That this reasoning is flawed seems to many to be obvious. Our economy is driven by demand and not by supply. Jobs will only be created, and industries will only expand if there is a demand for the goods and services that are offered. If citizens are unemployed, or are paid low wages and lack extra income to spend, then our economy will continue to struggle.
While the economy is by no means a simple issue and our problems are not easily solved, the people of Wisconsin have an opportunity to voice their opinion on the direction we should take in our economic recovery. To continue with the conservative plan means low paying jobs, fewer rights for workers and an economy that will funnel wealth to the top of the economic food chain. We don't need to return to the late 1800's or to the 1920's. A strong economy has a vibrant and strong middle class. Wisconsin has the resources, what we are lacking is leadership in a positive direction.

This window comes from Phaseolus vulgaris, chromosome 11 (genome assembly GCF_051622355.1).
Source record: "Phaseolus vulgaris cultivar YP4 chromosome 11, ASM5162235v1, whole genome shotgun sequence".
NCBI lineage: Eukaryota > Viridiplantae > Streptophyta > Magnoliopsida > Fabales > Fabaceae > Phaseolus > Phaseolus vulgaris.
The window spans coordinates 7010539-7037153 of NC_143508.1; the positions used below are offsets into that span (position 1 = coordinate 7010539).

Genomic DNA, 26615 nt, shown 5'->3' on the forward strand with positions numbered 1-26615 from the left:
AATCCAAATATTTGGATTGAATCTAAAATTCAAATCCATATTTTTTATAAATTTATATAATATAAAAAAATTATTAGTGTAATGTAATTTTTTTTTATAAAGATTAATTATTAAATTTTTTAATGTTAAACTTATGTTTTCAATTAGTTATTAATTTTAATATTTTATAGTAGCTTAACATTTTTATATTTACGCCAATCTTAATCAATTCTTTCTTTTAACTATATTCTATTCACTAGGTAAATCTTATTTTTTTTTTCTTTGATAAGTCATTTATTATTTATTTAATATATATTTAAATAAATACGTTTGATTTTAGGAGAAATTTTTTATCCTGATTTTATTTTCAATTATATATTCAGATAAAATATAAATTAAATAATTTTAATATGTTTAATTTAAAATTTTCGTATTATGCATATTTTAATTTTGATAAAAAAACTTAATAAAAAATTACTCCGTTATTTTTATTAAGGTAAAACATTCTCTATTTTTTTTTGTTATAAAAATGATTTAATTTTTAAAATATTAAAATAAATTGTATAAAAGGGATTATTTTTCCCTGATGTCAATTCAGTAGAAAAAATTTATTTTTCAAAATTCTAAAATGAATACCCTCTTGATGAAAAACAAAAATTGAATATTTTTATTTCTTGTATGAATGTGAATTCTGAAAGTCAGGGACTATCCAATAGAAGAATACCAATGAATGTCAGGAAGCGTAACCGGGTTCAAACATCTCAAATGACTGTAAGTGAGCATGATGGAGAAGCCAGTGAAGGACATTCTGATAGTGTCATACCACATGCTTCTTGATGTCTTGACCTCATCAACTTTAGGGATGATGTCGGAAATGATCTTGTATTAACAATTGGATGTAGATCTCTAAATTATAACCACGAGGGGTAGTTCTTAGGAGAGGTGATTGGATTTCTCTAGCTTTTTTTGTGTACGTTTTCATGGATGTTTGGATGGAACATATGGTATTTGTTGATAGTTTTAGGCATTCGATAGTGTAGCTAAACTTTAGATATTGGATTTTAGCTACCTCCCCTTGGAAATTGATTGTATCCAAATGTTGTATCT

Walker and other Republicans will continue to talk about their interest in promoting Wisconsin's economy, but their honesty and motivation has been justly questioned. Do they represent the working people of Wisconsin, or do they represent the elite? Their actions point towards their support of the moneyed few, at the expense of the majority of citizens. Cutting services and giving tax breaks is not a sound economic policy and gives most of us little reason to hope that things will get better in Wisconsin.